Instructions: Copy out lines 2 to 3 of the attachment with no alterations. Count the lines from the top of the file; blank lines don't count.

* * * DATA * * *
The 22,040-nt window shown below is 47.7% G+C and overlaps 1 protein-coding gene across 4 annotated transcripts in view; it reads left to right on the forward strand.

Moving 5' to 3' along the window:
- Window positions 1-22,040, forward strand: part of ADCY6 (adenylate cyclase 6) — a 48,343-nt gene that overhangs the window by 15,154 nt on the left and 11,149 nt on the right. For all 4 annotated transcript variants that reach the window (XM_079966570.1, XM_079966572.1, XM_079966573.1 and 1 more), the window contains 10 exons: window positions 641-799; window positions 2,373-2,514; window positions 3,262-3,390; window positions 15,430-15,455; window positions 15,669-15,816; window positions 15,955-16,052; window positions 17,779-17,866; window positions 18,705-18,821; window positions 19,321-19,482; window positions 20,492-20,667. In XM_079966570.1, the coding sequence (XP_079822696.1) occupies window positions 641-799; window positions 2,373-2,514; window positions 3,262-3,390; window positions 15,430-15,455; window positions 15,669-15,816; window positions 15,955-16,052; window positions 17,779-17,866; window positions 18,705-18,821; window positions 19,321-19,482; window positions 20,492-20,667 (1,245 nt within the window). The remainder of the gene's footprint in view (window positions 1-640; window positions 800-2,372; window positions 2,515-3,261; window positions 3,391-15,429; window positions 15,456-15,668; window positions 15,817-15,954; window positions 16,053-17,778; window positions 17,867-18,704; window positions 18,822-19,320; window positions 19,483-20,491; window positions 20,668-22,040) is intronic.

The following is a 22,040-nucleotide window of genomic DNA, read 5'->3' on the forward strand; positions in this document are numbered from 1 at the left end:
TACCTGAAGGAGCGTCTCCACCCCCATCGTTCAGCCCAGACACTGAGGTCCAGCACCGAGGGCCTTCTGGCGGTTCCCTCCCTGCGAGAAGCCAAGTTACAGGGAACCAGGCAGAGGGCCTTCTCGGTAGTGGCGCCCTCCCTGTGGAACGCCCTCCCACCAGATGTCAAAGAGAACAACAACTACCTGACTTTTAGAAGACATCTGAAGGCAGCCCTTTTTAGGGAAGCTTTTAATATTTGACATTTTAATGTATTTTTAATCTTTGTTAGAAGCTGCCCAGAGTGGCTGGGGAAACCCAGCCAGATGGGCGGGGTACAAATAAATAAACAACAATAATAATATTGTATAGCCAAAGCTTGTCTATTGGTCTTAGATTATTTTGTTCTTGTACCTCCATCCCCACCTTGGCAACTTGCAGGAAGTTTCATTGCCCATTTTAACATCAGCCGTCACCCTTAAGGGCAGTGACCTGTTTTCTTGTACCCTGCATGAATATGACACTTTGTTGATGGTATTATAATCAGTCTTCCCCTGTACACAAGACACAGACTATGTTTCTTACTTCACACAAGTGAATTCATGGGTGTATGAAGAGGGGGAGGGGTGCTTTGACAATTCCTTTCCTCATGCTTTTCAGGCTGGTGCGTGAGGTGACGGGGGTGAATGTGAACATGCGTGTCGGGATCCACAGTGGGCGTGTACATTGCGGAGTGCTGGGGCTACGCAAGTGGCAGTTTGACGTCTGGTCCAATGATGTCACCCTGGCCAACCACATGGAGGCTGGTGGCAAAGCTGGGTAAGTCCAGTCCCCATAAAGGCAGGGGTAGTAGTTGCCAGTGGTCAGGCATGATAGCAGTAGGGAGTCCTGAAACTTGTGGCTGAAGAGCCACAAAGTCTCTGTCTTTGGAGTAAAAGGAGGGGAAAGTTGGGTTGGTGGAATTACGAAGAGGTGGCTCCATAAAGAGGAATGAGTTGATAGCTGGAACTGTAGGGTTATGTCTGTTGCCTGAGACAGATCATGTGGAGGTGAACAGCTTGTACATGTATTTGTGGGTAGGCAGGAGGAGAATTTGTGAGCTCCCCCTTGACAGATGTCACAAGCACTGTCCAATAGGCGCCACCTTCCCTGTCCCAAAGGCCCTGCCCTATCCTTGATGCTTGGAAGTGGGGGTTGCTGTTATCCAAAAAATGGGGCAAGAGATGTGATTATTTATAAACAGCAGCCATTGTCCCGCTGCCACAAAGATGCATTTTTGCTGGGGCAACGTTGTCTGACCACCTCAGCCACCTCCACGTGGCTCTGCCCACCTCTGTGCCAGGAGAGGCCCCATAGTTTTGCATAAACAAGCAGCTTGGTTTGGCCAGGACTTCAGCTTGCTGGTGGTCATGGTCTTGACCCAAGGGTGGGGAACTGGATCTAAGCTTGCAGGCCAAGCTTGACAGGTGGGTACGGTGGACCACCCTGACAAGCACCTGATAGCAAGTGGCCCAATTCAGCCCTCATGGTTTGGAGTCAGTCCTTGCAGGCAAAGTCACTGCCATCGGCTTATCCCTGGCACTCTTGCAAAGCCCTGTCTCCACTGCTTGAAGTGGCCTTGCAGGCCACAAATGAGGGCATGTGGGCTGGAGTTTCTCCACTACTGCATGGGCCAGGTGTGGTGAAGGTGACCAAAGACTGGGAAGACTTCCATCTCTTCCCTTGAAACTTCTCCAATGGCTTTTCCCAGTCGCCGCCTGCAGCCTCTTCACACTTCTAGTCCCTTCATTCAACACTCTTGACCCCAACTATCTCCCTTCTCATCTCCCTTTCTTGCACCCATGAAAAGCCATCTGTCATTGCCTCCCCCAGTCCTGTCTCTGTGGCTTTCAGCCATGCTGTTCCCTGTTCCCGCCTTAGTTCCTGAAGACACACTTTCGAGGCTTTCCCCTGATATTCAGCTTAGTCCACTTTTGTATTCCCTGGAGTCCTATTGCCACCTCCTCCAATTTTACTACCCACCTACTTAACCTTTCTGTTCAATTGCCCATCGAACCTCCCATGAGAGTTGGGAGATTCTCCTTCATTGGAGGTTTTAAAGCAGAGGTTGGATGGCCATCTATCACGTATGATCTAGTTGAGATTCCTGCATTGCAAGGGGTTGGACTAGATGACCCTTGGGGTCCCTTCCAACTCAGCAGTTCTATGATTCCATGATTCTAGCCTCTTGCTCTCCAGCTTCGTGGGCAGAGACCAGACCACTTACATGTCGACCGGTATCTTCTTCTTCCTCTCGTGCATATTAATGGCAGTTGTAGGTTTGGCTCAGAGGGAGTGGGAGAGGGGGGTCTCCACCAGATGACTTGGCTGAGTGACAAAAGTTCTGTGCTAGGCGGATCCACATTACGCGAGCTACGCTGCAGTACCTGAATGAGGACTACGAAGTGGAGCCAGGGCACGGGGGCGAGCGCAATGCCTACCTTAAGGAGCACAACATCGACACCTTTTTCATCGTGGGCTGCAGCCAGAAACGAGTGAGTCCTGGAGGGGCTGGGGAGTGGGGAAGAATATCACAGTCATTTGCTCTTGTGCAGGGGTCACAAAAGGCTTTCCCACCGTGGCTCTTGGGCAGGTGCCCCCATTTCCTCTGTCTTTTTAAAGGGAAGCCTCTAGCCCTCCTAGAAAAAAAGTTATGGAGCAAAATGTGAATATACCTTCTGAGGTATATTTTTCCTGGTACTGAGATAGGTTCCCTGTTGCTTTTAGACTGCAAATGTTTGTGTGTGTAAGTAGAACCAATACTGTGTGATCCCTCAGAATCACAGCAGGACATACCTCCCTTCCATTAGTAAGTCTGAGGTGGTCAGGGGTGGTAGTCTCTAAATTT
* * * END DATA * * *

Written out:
Moving 5' to 3' along the window:
- Window positions 1-22,040, forward strand: part of ADCY6 (adenylate cyclase 6) — a 48,343-nt gene that overhangs the window by 15,154 nt on the left and 11,149 nt on the right. For all 4 annotated transcript variants that reach the window (XM_079966570.1, XM_079966572.1, XM_079966573.1 and 1 more), the window contains 10 exons: window positions 641-799; window positions 2,373-2,514; window positions 3,262-3,390; window positions 15,430-15,455; window positions 15,669-15,816; window positions 15,955-16,052; window positions 17,779-17,866; window positions 18,705-18,821; window positions 19,321-19,482; window positions 20,492-20,667. In XM_079966570.1, the coding sequence (XP_079822696.1) occupies window positions 641-799; window positions 2,373-2,514; window positions 3,262-3,390; window positions 15,430-15,455; window positions 15,669-15,816; window positions 15,955-16,052; window positions 17,779-17,866; window positions 18,705-18,821; window positions 19,321-19,482; window positions 20,492-20,667 (1,245 nt within the window). The remainder of the gene's footprint in view (window positions 1-640; window positions 800-2,372; window positions 2,515-3,261; window positions 3,391-15,429; window positions 15,456-15,668; window positions 15,817-15,954; window positions 16,053-17,778; window positions 17,867-18,704; window positions 18,822-19,320; window positions 19,483-20,491; window positions 20,668-22,040) is intronic.